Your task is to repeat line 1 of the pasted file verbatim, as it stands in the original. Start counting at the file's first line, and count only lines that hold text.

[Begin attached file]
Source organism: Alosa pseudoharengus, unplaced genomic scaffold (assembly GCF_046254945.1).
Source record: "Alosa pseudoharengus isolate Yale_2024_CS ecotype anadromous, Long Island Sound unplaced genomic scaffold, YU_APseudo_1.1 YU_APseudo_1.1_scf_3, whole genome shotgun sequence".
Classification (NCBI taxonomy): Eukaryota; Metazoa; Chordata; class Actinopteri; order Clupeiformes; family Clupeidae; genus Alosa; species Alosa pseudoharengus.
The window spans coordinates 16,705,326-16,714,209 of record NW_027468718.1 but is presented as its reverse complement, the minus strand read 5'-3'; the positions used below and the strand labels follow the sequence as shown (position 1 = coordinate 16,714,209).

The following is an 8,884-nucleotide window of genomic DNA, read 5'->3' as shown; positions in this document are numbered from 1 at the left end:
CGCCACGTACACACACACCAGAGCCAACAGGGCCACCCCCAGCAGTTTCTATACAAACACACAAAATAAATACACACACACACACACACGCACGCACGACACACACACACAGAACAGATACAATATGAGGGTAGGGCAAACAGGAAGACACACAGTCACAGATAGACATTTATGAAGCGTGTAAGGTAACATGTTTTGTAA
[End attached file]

Source organism: Alosa pseudoharengus, unplaced genomic scaffold (assembly GCF_046254945.1).